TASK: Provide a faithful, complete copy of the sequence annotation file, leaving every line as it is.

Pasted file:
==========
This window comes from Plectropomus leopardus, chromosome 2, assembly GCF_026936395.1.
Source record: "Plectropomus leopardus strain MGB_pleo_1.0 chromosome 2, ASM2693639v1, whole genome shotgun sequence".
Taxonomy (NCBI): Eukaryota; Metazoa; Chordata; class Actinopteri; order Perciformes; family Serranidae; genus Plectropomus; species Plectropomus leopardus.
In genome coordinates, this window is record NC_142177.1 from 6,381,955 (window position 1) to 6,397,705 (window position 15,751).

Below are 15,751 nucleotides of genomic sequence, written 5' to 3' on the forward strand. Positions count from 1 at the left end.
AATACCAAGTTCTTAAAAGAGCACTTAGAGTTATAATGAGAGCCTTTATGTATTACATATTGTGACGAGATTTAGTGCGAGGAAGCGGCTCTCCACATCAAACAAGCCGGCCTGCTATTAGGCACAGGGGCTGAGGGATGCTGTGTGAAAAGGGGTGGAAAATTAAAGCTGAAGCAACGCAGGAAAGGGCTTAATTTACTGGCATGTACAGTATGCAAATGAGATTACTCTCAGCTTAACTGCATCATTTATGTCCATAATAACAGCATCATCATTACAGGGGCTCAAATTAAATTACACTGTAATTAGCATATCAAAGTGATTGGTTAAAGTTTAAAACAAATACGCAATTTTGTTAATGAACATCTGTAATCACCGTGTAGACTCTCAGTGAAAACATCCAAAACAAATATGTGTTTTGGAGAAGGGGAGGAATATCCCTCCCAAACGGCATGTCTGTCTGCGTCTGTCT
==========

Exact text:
This window comes from Plectropomus leopardus, chromosome 2, assembly GCF_026936395.1.
Source record: "Plectropomus leopardus strain MGB_pleo_1.0 chromosome 2, ASM2693639v1, whole genome shotgun sequence".
Taxonomy (NCBI): Eukaryota; Metazoa; Chordata; class Actinopteri; order Perciformes; family Serranidae; genus Plectropomus; species Plectropomus leopardus.
In genome coordinates, this window is record NC_142177.1 from 6,381,955 (window position 1) to 6,397,705 (window position 15,751).

Below are 15,751 nucleotides of genomic sequence, written 5' to 3' on the forward strand. Positions count from 1 at the left end.
AATACCAAGTTCTTAAAAGAGCACTTAGAGTTATAATGAGAGCCTTTATGTATTACATATTGTGACGAGATTTAGTGCGAGGAAGCGGCTCTCCACATCAAACAAGCCGGCCTGCTATTAGGCACAGGGGCTGAGGGATGCTGTGTGAAAAGGGGTGGAAAATTAAAGCTGAAGCAACGCAGGAAAGGGCTTAATTTACTGGCATGTACAGTATGCAAATGAGATTACTCTCAGCTTAACTGCATCATTTATGTCCATAATAACAGCATCATCATTACAGGGGCTCAAATTAAATTACACTGTAATTAGCATATCAAAGTGATTGGTTAAAGTTTAAAACAAATACGCAATTTTGTTAATGAACATCTGTAATCACCGTGTAGACTCTCAGTGAAAACATCCAAAACAAATATGTGTTTTGGAGAAGGGGAGGAATATCCCTCCCAAACGGCATGTCTGTCTGCGTCTGTCT